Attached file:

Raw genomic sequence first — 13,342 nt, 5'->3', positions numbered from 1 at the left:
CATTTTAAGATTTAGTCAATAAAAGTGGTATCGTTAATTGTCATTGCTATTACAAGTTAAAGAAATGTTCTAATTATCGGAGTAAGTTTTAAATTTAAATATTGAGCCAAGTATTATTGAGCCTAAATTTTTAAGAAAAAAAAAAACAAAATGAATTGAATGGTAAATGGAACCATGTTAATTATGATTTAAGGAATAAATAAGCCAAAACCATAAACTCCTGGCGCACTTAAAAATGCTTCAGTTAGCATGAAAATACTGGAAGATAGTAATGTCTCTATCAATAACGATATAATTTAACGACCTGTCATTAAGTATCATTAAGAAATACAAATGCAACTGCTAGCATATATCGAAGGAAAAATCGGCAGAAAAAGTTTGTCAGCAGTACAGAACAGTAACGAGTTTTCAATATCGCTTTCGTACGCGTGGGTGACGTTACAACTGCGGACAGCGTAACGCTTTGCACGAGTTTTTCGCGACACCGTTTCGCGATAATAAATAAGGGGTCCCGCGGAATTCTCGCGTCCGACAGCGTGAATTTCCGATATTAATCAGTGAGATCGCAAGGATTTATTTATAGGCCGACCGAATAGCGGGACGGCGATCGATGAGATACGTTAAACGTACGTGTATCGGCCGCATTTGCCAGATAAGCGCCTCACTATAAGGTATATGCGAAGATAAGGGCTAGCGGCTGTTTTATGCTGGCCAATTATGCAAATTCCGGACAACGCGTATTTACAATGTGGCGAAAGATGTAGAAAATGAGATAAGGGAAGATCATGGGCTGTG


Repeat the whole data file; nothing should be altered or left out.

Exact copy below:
Raw genomic sequence first — 13,342 nt, 5'->3', positions numbered from 1 at the left:
CATTTTAAGATTTAGTCAATAAAAGTGGTATCGTTAATTGTCATTGCTATTACAAGTTAAAGAAATGTTCTAATTATCGGAGTAAGTTTTAAATTTAAATATTGAGCCAAGTATTATTGAGCCTAAATTTTTAAGAAAAAAAAAAACAAAATGAATTGAATGGTAAATGGAACCATGTTAATTATGATTTAAGGAATAAATAAGCCAAAACCATAAACTCCTGGCGCACTTAAAAATGCTTCAGTTAGCATGAAAATACTGGAAGATAGTAATGTCTCTATCAATAACGATATAATTTAACGACCTGTCATTAAGTATCATTAAGAAATACAAATGCAACTGCTAGCATATATCGAAGGAAAAATCGGCAGAAAAAGTTTGTCAGCAGTACAGAACAGTAACGAGTTTTCAATATCGCTTTCGTACGCGTGGGTGACGTTACAACTGCGGACAGCGTAACGCTTTGCACGAGTTTTTCGCGACACCGTTTCGCGATAATAAATAAGGGGTCCCGCGGAATTCTCGCGTCCGACAGCGTGAATTTCCGATATTAATCAGTGAGATCGCAAGGATTTATTTATAGGCCGACCGAATAGCGGGACGGCGATCGATGAGATACGTTAAACGTACGTGTATCGGCCGCATTTGCCAGATAAGCGCCTCACTATAAGGTATATGCGAAGATAAGGGCTAGCGGCTGTTTTATGCTGGCCAATTATGCAAATTCCGGACAACGCGTATTTACAATGTGGCGAAAGATGTAGAAAATGAGATAAGGGAAGATCATGGGCTGTG